Building and Maintaining a Grant Forecast

 

In the current funding climate, it can be hard for community colleges and non-profits to stage grants due to uncertainty around the availability of funds or inconsistent funding schedules. One tool which can help alleviate this unpredictability is a grant forecast. A grant forecast centralizes knowledge about predicted, soon to be available, and open grant opportunities, both public and philanthropic. Using a forecast allows organizations to begin the grant application process sooner, which not only makes the entire experience less stressful, it also produces better quality applications. In this blog we review New Growth’s process for building and maintaining a grant forecast.

 

Building your Forecast

A grant forecast is not a complicated document. Depending on how you intend on using the forecast, a searchable spreadsheet or database works best. When building the forecast, it is helpful to think about who will be using the forecast and collecting and centralizing information about funding opportunities. Consider:

  • What are our strategic priorities, and how can funding support them?
  • Which projects or programs need the most financial support?
  • Who will be using the forecast and what information is most relevant to them?

Answering these questions will help you narrow your grant search and specify the information you need to gather to make the tool useful.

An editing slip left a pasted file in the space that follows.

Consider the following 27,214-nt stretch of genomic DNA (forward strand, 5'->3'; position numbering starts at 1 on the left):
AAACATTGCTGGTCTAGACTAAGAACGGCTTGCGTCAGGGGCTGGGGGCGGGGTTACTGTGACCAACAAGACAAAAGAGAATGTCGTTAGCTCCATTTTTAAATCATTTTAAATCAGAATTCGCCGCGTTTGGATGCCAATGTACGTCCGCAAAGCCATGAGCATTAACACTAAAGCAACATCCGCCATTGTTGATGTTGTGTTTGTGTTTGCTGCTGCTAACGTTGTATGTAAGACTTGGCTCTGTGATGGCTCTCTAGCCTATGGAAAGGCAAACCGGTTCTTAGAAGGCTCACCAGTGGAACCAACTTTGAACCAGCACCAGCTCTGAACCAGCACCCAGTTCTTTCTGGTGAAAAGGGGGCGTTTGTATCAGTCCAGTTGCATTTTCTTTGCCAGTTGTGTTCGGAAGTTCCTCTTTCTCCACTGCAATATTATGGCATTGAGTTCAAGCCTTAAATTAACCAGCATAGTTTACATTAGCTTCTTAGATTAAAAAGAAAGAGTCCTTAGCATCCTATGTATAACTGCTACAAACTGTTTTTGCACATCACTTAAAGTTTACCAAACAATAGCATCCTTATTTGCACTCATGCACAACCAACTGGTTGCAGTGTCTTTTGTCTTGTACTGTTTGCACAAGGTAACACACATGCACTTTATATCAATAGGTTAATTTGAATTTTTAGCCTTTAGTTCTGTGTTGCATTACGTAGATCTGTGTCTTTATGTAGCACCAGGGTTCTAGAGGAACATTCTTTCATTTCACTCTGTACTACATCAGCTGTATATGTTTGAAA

Once you have set the boundaries of your search, it is time to begin to fill in your forecast. The easiest place to start is to look at previous awards. Consider:

  • Who awarded the grant?
  • Did we deliver on our expectations?
  • Is this a recurring opportunity? If so, when will we have an opportunity to reapply?
  • Do we still have a relationship with the program officer? What information can we learn from them about other funding opportunities?

The answers to these questions will fill the base of your forecast. From here you can look to other sources of information such as grants.gov, the foundation center, state departmental websites, and other grantees to identify potential or open opportunities.

 

Maintaining your Forecast

A grant forecast is not a static document, it must be updated frequently to be useful. At New Growth we update our master forecast at least once a month, and sometimes more frequently depending on the funding cycle. Maintaining the forecast also requires data cleaning. When a grant opportunity has closed or will no longer be offered, this knowledge must be shared. This process requires monitoring and upkeep. We use separate tabs for opportunities based on their status (potential/open, closed, no longer offered), to help make information accessible. Our Grants Manager, Robin King, estimates that building a forecast can take up to 55 hours of staff time, and once it is built maintaining it can require up to 10 hours of staff time per month

 

New Growth Can Help

For smaller organizations, the capacity required to build and maintain a grant forecast might seem like a challenge. New Growth is here to help. We have  helped community colleges and non-profits from across the nation stage their grants through the use of a grant forecast. We have a master forecast that we share with clients to give them a shot in-time analysis of current funding opportunities and provide them with a forecast template that they can update as needed. We also work more closely with clients, through digging into their strategic priorities and providing them with a customized forecast which identifies the best grant opportunities for them. If you need help identifying potential funding sources for your next project, email Robin and she’ll co-create a forecasting solution that fits the needs of your organization.